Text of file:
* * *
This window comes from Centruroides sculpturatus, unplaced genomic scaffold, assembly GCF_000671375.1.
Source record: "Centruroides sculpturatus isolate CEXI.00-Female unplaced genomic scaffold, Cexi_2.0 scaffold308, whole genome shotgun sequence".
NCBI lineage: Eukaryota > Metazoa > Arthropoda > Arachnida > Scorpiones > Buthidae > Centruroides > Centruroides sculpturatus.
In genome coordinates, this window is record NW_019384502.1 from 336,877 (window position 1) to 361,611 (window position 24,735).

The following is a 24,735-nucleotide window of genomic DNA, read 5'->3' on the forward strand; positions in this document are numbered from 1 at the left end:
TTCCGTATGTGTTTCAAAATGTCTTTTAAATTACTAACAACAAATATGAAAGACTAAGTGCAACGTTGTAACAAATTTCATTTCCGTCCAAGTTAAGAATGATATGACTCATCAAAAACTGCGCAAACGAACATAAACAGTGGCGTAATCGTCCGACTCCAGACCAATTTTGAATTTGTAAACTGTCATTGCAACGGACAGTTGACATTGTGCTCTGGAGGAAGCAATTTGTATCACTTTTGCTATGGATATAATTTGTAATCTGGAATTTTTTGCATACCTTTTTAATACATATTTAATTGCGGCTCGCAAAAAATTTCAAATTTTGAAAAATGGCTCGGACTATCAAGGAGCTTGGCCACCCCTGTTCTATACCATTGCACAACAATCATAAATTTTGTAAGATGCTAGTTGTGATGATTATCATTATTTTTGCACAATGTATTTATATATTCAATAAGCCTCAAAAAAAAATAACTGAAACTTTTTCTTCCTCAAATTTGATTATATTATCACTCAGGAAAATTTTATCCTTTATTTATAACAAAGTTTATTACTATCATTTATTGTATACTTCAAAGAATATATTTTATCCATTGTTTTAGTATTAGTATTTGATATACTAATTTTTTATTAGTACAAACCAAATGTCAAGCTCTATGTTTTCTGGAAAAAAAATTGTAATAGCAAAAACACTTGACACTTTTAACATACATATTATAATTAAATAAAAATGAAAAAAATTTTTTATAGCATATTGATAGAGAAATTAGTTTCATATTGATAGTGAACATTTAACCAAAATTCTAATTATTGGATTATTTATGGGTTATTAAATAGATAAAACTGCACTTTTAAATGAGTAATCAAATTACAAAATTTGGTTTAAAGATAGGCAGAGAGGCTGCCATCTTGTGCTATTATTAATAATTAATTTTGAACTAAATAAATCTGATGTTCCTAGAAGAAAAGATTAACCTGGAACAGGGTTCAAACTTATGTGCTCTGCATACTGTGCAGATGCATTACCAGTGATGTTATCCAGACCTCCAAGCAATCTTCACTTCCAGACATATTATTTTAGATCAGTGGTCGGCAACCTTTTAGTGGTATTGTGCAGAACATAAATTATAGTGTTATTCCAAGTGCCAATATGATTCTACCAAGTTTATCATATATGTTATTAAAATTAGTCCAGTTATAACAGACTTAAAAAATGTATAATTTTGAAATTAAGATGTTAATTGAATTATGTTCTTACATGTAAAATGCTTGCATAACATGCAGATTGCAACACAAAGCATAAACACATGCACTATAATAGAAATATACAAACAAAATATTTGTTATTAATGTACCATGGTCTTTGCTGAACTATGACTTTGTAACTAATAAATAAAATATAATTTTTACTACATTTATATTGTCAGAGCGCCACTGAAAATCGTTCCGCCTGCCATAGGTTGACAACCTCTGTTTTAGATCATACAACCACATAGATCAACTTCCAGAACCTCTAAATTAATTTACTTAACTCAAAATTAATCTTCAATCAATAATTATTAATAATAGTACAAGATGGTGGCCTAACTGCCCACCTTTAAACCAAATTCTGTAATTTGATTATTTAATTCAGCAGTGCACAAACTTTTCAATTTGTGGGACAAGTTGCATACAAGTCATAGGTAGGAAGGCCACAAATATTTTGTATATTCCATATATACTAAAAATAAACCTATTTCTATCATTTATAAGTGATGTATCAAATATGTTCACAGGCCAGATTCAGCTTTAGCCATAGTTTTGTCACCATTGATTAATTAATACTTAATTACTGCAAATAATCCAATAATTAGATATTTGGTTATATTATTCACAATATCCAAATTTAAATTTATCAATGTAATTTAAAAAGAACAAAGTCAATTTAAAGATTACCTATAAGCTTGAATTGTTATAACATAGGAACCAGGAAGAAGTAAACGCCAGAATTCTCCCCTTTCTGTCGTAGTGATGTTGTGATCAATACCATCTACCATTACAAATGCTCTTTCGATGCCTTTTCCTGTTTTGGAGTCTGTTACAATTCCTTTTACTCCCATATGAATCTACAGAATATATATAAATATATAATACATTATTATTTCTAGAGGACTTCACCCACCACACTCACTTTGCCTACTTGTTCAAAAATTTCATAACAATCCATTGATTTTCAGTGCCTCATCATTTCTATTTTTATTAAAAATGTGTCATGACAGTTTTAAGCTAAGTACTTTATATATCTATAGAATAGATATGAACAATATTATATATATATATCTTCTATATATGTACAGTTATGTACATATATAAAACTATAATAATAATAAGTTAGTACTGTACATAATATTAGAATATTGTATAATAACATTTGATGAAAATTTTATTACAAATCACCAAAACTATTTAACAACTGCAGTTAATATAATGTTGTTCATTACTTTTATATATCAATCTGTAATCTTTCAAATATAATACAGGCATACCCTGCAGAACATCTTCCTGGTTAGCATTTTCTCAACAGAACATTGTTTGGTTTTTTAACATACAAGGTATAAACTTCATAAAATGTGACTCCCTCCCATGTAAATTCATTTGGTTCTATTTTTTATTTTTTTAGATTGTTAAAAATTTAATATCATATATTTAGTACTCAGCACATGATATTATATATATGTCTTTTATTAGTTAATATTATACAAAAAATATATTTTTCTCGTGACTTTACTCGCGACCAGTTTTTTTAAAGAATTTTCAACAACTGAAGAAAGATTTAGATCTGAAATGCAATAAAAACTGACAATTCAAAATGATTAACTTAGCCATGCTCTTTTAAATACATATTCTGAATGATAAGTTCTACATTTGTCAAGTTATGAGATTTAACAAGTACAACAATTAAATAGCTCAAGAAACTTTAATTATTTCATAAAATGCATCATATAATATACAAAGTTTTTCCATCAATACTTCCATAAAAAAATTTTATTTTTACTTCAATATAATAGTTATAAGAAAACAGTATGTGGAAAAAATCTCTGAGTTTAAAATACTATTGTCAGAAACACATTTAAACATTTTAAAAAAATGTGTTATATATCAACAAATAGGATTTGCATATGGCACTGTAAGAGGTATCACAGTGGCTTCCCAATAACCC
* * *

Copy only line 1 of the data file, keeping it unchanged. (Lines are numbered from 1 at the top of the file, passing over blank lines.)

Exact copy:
This window comes from Centruroides sculpturatus, unplaced genomic scaffold, assembly GCF_000671375.1.